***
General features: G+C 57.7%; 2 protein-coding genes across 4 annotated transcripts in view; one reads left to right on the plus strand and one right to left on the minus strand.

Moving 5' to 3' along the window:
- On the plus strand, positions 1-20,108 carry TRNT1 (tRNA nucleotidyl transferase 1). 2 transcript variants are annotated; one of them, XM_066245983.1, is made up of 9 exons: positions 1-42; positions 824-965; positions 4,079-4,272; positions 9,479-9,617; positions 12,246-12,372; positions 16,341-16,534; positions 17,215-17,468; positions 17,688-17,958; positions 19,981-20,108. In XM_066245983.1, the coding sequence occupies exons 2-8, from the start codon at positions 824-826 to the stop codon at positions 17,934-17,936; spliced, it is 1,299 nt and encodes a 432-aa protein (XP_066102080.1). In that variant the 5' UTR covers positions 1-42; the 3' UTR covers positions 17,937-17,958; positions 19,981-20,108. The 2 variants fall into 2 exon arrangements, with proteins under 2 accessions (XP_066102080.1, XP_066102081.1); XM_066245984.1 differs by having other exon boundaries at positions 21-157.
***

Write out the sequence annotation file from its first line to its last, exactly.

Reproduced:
General features: G+C 57.7%; 2 protein-coding genes across 4 annotated transcripts in view; one reads left to right on the plus strand and one right to left on the minus strand.

Moving 5' to 3' along the window:
- On the plus strand, positions 1-20,108 carry TRNT1 (tRNA nucleotidyl transferase 1). 2 transcript variants are annotated; one of them, XM_066245983.1, is made up of 9 exons: positions 1-42; positions 824-965; positions 4,079-4,272; positions 9,479-9,617; positions 12,246-12,372; positions 16,341-16,534; positions 17,215-17,468; positions 17,688-17,958; positions 19,981-20,108. In XM_066245983.1, the coding sequence occupies exons 2-8, from the start codon at positions 824-826 to the stop codon at positions 17,934-17,936; spliced, it is 1,299 nt and encodes a 432-aa protein (XP_066102080.1). In that variant the 5' UTR covers positions 1-42; the 3' UTR covers positions 17,937-17,958; positions 19,981-20,108. The 2 variants fall into 2 exon arrangements, with proteins under 2 accessions (XP_066102080.1, XP_066102081.1); XM_066245984.1 differs by having other exon boundaries at positions 21-157.